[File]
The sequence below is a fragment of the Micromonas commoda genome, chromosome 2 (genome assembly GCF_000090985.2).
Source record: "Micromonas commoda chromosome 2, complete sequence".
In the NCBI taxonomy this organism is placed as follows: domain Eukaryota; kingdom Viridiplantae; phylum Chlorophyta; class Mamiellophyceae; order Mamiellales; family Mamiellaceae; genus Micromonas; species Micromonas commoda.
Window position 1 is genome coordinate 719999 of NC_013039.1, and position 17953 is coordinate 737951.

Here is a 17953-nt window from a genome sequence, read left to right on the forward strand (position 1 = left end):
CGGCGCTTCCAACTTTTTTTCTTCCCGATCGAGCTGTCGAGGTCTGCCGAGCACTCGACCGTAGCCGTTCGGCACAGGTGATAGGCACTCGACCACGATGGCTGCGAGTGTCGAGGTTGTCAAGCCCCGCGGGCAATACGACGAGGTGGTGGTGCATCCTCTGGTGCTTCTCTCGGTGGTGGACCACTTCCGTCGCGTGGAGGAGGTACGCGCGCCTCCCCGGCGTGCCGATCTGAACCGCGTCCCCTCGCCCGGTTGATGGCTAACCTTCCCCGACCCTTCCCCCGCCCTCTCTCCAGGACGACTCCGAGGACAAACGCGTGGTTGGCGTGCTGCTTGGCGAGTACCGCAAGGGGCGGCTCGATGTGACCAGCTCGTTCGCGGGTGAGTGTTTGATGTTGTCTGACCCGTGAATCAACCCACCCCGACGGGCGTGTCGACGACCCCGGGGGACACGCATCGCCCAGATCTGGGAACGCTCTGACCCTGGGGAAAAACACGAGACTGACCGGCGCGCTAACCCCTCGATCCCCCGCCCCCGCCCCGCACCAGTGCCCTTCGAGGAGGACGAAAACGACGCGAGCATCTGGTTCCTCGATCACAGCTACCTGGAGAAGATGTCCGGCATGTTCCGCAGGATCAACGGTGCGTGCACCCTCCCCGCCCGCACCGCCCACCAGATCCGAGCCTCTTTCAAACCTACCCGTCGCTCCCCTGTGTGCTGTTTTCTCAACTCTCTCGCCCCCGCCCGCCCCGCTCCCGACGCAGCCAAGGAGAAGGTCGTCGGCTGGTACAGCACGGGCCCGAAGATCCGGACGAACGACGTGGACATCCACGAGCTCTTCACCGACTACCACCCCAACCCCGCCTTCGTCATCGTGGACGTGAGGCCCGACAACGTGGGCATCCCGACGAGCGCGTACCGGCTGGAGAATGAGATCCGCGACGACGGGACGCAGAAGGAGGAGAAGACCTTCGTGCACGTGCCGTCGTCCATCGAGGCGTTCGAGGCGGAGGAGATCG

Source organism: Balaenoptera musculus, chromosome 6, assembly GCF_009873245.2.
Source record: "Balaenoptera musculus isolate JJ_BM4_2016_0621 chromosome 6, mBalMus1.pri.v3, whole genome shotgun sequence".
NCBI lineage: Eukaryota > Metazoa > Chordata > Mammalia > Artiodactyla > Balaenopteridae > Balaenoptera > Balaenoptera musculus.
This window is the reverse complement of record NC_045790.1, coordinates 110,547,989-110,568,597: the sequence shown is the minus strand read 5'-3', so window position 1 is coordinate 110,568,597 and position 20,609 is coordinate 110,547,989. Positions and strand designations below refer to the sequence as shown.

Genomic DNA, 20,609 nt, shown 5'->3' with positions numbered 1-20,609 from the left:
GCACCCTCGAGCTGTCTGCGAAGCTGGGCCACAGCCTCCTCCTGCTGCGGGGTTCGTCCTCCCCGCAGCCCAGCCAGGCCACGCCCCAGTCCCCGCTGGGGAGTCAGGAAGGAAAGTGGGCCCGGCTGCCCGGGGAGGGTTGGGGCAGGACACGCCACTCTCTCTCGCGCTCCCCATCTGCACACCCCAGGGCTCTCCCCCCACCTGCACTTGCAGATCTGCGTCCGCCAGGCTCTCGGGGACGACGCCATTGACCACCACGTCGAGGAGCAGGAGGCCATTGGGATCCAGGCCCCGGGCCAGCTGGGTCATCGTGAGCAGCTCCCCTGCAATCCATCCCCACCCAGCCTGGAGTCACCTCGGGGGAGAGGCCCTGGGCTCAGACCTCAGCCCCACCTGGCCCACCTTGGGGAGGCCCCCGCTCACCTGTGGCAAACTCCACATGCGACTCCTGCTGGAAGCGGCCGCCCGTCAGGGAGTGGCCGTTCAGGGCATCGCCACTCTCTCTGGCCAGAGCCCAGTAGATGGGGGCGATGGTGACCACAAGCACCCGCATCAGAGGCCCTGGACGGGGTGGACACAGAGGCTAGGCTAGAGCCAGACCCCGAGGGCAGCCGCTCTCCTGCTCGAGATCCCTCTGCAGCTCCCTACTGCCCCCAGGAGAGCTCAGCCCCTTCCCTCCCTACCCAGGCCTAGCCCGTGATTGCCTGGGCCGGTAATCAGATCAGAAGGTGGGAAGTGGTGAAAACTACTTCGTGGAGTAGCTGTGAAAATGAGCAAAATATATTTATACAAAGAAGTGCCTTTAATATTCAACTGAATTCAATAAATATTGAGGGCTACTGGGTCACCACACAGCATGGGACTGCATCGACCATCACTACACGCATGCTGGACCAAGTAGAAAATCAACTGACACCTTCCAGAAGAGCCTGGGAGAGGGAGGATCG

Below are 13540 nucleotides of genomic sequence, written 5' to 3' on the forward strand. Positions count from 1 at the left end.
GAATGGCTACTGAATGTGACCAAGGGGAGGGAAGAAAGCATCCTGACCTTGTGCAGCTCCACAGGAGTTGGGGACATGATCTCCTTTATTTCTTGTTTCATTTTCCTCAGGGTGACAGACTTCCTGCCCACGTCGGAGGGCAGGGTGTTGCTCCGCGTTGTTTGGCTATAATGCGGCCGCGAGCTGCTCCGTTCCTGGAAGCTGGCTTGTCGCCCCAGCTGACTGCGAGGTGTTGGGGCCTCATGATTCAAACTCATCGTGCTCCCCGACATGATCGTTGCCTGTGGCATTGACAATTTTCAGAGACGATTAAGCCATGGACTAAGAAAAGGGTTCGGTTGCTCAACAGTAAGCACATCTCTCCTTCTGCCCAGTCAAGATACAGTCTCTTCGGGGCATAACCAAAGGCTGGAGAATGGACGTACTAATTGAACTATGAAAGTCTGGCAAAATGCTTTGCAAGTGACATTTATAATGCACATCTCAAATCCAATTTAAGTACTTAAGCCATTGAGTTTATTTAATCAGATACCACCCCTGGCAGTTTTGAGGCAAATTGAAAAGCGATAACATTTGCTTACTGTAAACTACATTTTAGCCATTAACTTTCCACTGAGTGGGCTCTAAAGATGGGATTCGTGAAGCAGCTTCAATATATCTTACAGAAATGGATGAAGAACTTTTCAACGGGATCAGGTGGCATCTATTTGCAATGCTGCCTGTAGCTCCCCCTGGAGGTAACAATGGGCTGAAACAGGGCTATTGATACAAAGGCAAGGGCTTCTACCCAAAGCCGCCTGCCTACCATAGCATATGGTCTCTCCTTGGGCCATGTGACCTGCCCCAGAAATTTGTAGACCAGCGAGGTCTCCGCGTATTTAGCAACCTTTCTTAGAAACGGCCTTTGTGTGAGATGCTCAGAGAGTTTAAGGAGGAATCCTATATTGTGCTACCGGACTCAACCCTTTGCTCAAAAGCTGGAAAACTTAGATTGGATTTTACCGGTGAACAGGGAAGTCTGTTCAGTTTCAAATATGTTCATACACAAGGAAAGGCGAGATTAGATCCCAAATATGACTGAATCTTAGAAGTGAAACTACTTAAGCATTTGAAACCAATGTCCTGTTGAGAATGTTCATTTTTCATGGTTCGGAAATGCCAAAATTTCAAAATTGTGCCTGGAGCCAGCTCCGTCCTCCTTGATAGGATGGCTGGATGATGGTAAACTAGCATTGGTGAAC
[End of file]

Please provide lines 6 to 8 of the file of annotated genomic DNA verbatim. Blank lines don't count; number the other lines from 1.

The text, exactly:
CGGCGCTTCCAACTTTTTTTCTTCCCGATCGAGCTGTCGAGGTCTGCCGAGCACTCGACCGTAGCCGTTCGGCACAGGTGATAGGCACTCGACCACGATGGCTGCGAGTGTCGAGGTTGTCAAGCCCCGCGGGCAATACGACGAGGTGGTGGTGCATCCTCTGGTGCTTCTCTCGGTGGTGGACCACTTCCGTCGCGTGGAGGAGGTACGCGCGCCTCCCCGGCGTGCCGATCTGAACCGCGTCCCCTCGCCCGGTTGATGGCTAACCTTCCCCGACCCTTCCCCCGCCCTCTCTCCAGGACGACTCCGAGGACAAACGCGTGGTTGGCGTGCTGCTTGGCGAGTACCGCAAGGGGCGGCTCGATGTGACCAGCTCGTTCGCGGGTGAGTGTTTGATGTTGTCTGACCCGTGAATCAACCCACCCCGACGGGCGTGTCGACGACCCCGGGGGACACGCATCGCCCAGATCTGGGAACGCTCTGACCCTGGGGAAAAACACGAGACTGACCGGCGCGCTAACCCCTCGATCCCCCGCCCCCGCCCCGCACCAGTGCCCTTCGAGGAGGACGAAAACGACGCGAGCATCTGGTTCCTCGATCACAGCTACCTGGAGAAGATGTCCGGCATGTTCCGCAGGATCAACGGTGCGTGCACCCTCCCCGCCCGCACCGCCCACCAGATCCGAGCCTCTTTCAAACCTACCCGTCGCTCCCCTGTGTGCTGTTTTCTCAACTCTCTCGCCCCCGCCCGCCCCGCTCCCGACGCAGCCAAGGAGAAGGTCGTCGGCTGGTACAGCACGGGCCCGAAGATCCGGACGAACGACGTGGACATCCACGAGCTCTTCACCGACTACCACCCCAACCCCGCCTTCGTCATCGTGGACGTGAGGCCCGACAACGTGGGCATCCCGACGAGCGCGTACCGGCTGGAGAATGAGATCCGCGACGACGGGACGCAGAAGGAGGAGAAGACCTTCGTGCACGTGCCGTCGTCCATCGAGGCGTTCGAGGCGGAGGAGATCG

Source organism: Balaenoptera musculus, chromosome 6, assembly GCF_009873245.2.
Source record: "Balaenoptera musculus isolate JJ_BM4_2016_0621 chromosome 6, mBalMus1.pri.v3, whole genome shotgun sequence".